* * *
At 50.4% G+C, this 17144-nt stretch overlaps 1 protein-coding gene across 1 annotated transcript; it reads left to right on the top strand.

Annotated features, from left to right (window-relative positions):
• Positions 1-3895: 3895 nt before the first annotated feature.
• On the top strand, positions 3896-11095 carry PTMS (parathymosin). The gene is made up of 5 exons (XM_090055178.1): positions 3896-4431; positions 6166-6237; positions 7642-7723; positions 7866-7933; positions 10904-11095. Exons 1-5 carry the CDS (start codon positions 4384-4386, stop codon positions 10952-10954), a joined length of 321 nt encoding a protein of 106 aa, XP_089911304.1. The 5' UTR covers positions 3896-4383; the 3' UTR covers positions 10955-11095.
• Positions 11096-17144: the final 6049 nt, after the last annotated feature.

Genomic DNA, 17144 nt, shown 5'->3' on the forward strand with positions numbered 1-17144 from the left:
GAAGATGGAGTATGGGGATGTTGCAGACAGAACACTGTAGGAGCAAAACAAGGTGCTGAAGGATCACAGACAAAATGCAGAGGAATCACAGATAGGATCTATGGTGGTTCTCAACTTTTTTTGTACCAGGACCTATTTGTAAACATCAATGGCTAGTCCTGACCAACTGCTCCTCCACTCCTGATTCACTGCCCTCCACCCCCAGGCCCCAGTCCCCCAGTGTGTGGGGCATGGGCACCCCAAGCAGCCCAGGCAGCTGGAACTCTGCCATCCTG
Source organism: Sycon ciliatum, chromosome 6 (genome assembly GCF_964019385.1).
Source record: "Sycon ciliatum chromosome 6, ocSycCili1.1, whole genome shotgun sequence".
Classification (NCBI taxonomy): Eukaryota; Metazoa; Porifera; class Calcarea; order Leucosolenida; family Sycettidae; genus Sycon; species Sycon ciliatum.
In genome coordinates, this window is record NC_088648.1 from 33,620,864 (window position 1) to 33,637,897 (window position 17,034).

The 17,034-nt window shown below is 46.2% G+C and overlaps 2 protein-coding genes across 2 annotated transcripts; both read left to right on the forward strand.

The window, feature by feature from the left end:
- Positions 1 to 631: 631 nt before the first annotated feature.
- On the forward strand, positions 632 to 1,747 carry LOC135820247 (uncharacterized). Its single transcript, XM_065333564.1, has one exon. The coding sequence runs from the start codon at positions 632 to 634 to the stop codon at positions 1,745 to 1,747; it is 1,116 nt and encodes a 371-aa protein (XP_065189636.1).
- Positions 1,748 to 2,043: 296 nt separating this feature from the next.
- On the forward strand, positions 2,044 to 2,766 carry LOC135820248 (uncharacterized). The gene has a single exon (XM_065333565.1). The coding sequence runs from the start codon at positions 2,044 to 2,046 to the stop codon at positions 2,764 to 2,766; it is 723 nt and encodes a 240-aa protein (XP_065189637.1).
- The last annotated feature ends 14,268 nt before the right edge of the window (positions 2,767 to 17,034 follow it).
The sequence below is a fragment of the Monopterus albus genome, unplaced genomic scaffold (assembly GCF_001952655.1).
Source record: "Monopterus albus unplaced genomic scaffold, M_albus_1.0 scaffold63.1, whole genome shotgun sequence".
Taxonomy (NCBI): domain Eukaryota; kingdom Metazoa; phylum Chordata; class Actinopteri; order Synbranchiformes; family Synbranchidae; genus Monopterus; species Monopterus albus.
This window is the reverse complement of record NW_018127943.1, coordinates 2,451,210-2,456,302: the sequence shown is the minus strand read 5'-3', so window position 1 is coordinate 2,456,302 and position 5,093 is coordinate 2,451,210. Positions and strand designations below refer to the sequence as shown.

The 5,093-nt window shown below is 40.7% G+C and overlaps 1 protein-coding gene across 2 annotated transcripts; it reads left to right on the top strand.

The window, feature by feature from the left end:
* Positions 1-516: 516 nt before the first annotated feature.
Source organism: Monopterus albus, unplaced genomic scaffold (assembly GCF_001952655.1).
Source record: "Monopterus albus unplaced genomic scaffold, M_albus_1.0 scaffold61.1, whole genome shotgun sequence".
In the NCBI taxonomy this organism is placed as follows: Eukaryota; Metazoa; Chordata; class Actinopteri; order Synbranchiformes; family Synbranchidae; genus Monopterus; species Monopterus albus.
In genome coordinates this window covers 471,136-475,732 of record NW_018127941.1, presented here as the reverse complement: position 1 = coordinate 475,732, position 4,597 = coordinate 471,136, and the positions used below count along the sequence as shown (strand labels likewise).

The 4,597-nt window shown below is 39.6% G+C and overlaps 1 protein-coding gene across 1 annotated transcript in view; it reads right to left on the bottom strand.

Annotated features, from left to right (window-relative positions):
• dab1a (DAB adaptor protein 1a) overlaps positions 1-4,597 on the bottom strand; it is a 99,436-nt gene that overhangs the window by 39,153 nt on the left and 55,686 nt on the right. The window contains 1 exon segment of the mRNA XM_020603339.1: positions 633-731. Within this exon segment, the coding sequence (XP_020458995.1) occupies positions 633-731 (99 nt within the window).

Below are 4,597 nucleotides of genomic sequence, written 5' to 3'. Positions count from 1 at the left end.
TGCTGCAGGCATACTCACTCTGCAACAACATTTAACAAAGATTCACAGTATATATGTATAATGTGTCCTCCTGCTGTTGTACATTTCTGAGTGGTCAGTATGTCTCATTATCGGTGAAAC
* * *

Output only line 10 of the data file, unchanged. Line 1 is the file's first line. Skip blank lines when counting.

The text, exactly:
Classification (NCBI taxonomy): Eukaryota; Metazoa; Porifera; class Calcarea; order Leucosolenida; family Sycettidae; genus Sycon; species Sycon ciliatum.